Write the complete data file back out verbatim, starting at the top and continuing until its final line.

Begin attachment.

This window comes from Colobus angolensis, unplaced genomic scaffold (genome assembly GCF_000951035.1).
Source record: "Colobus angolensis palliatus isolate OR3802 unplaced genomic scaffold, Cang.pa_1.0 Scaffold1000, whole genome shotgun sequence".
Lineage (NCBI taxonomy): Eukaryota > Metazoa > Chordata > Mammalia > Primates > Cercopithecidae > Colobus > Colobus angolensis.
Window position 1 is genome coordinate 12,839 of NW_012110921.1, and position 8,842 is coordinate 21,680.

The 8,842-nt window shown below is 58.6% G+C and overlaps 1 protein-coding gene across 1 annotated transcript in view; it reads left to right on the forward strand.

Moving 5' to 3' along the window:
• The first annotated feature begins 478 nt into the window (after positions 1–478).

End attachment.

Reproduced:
This window comes from Colobus angolensis, unplaced genomic scaffold (genome assembly GCF_000951035.1).
Source record: "Colobus angolensis palliatus isolate OR3802 unplaced genomic scaffold, Cang.pa_1.0 Scaffold1000, whole genome shotgun sequence".
Lineage (NCBI taxonomy): Eukaryota > Metazoa > Chordata > Mammalia > Primates > Cercopithecidae > Colobus > Colobus angolensis.
Window position 1 is genome coordinate 12,839 of NW_012110921.1, and position 8,842 is coordinate 21,680.

The 8,842-nt window shown below is 58.6% G+C and overlaps 1 protein-coding gene across 1 annotated transcript in view; it reads left to right on the forward strand.

Moving 5' to 3' along the window:
• The first annotated feature begins 478 nt into the window (after positions 1–478).